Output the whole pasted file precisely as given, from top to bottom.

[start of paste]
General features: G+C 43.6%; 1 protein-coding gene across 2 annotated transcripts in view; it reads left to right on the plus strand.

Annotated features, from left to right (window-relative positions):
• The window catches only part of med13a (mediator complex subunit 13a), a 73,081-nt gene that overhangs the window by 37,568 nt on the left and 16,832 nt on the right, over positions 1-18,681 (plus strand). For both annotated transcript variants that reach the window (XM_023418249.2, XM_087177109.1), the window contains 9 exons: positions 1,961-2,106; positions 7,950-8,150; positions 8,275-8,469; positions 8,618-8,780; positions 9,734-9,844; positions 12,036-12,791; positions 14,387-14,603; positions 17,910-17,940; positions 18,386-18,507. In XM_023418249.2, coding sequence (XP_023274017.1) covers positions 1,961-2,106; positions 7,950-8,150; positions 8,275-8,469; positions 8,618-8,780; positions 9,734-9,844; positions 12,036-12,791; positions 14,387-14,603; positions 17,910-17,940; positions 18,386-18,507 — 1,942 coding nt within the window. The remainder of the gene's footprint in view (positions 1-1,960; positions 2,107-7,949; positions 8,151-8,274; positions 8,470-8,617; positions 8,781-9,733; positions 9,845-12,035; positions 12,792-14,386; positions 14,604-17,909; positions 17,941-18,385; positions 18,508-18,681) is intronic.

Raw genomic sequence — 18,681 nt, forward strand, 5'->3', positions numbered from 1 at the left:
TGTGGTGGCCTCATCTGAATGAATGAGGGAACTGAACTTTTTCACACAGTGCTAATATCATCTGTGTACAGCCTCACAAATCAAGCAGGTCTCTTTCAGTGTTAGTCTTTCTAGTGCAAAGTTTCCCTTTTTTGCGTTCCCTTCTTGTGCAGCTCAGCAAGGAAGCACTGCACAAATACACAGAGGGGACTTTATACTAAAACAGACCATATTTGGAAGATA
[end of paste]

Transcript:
General features: G+C 43.6%; 1 protein-coding gene across 2 annotated transcripts in view; it reads left to right on the plus strand.

Annotated features, from left to right (window-relative positions):
• The window catches only part of med13a (mediator complex subunit 13a), a 73,081-nt gene that overhangs the window by 37,568 nt on the left and 16,832 nt on the right, over positions 1-18,681 (plus strand). For both annotated transcript variants that reach the window (XM_023418249.2, XM_087177109.1), the window contains 9 exons: positions 1,961-2,106; positions 7,950-8,150; positions 8,275-8,469; positions 8,618-8,780; positions 9,734-9,844; positions 12,036-12,791; positions 14,387-14,603; positions 17,910-17,940; positions 18,386-18,507. In XM_023418249.2, coding sequence (XP_023274017.1) covers positions 1,961-2,106; positions 7,950-8,150; positions 8,275-8,469; positions 8,618-8,780; positions 9,734-9,844; positions 12,036-12,791; positions 14,387-14,603; positions 17,910-17,940; positions 18,386-18,507 — 1,942 coding nt within the window. The remainder of the gene's footprint in view (positions 1-1,960; positions 2,107-7,949; positions 8,151-8,274; positions 8,470-8,617; positions 8,781-9,733; positions 9,845-12,035; positions 12,792-14,386; positions 14,604-17,909; positions 17,941-18,385; positions 18,508-18,681) is intronic.

Raw genomic sequence — 18,681 nt, forward strand, 5'->3', positions numbered from 1 at the left:
TGTGGTGGCCTCATCTGAATGAATGAGGGAACTGAACTTTTTCACACAGTGCTAATATCATCTGTGTACAGCCTCACAAATCAAGCAGGTCTCTTTCAGTGTTAGTCTTTCTAGTGCAAAGTTTCCCTTTTTTGCGTTCCCTTCTTGTGCAGCTCAGCAAGGAAGCACTGCACAAATACACAGAGGGGACTTTATACTAAAACAGACCATATTTGGAAGATA